* @param DatabaseManager $db
     */
    public function __construct(DatabaseManager $db)
    {
        $this->db = $db->connection();
    }

    /**
     * @param CloseUploadCommand $command
     *
     * @return mixed
     *
     * @throws \Exception
     */
    public function handle(CloseUploadCommand $command)
    {
        $this->db->beginTransaction();
        try {
            $upload = Upload::where('hash', $command->hash())->firstOrFail();
            $upload->close();

            $this->db->commit();
        } catch (Exception $e) {
            $this->db->rollBack();
            throw $e;
        }

        $this->dispatchEventsFor($upload);

        return $upload;
    }
}

And there is the model

<?php

namespace App;

use App\Events\UploadArchiveWasBuilt;
use App\Events\UploadHasExpired;
use App\Events\UploadHasStarted;
use App\Events\UploadWasBecomingCloseToExpiration;
use App\Events\UploadWasClosed;
use App\Model\RaisesEvents;
use App\Model\RaisesEventsTrait;
use Carbon\Carbon;
use Exception;
use Illuminate\Database\Eloquent\Model;

class Upload extends Model implements RaisesEvents
{
    use RaisesEventsTrait;

    public $timestamps = false;

    protected $dates = ['expires_at'];

    protected $hidden = ['id', 'initiator_id', 'password'];

    /**
     * @param $hash
     * @param Carbon $expiresAt
     * @param User   $initiator
     * @param array  $recipients
     * @param null   $comment
     *
     * @return Upload
     */
    public static function start($hash, Carbon $expiresAt, User $initiator, array $recipients, $comment = null)
    {
        $upload = new self();
        $upload->hash = $hash;
        $upload->uploaded_at = Carbon::now();
        $upload->expires_at = $expiresAt;

        if ($comment) {
            $upload->comment = $comment;
        }

        $upload->initiator()->associate($initiator);
        $upload->save();

        $upload->recipients()->saveMany($recipients);

        $upload->raise(new UploadHasStarted($upload));

        return $upload;
    }

    /**
     * @throws Exception
     */
    public function close()
    {
        if ($this->closed == 1) {
            throw new Exception('Upload is already closed');
        }

        $this->closed = 1;
        $this->save();

        $this->raise(new UploadWasClosed($this));
    }

    /**
     * @throws Exception
     */
    public function considerCloseToExpiration()
    {
        if ($this->close_to_expiration == 1) {
            throw new Exception('Upload is already considered as close to expiration');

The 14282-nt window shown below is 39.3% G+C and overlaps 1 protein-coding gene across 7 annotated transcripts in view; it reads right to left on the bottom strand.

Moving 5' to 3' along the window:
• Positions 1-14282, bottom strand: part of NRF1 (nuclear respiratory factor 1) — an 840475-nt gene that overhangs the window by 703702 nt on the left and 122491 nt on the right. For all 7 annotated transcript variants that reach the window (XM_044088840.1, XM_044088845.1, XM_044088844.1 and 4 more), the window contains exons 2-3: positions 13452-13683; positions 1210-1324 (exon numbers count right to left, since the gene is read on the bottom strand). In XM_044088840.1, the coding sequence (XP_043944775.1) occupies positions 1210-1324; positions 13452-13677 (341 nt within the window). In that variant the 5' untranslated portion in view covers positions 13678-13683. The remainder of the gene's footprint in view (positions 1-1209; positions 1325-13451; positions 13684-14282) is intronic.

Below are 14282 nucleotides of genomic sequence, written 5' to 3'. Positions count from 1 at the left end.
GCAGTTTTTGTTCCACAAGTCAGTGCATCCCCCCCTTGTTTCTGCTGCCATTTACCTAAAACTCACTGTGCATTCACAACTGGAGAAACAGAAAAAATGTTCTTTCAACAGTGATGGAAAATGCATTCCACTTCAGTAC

}
        $this->close_to_expiration = 1;
        $this->save();

        $this->raise(new UploadWasBecomingCloseToExpiration($this));
    }

    /**
     * @throws Exception
     */
    public function erase()
    {
        if ($this->erased == 1) {
            throw new Exception('Upload was already erased');
        }
        $this->erased = 1;
        $this->save();

        $this->raise(new UploadHasExpired($this));
    }

    /**
     * @throws Exception
     */
    public function buildArchive()
    {
        if ($this->archive_ready === 1) {
            throw new Exception('Archive was already built');
        }
        $this->archive_ready = 1;
        $this->save();

        $this->raise(new UploadArchiveWasBuilt($this));
    }

    /**
     * @param $query
     *
     * @return mixed
     */
    public function scopeExpired($query)
    {
        return $query->where('expires_at', '<', Carbon::now());
    }

    /**
     * @param $query
     *
     * @return mixed
     */
    public function scopeExpiredButNotErased($query)
    {
        return $query->expired()
                     ->where('erased', 0);
    }

    /**
     * @param $query
     *
     * @return mixed
     */
    public function scopeNotErased($query)
    {
        return $query->where('erased', 0);
    }

    /**
     * @param $query
     *
     * @return mixed
     */
    public function scopeExpireSoon($query)
    {
        // 3 days
        return $query->where('close_to_expiration', 0)
                     ->where('expires_at', '<', Carbon::now()->addDay(2));
    }

    /**
     * @return bool
     */
    public function hasExpired()
    {
        return $this->expires_at->isPast();
    }

    /**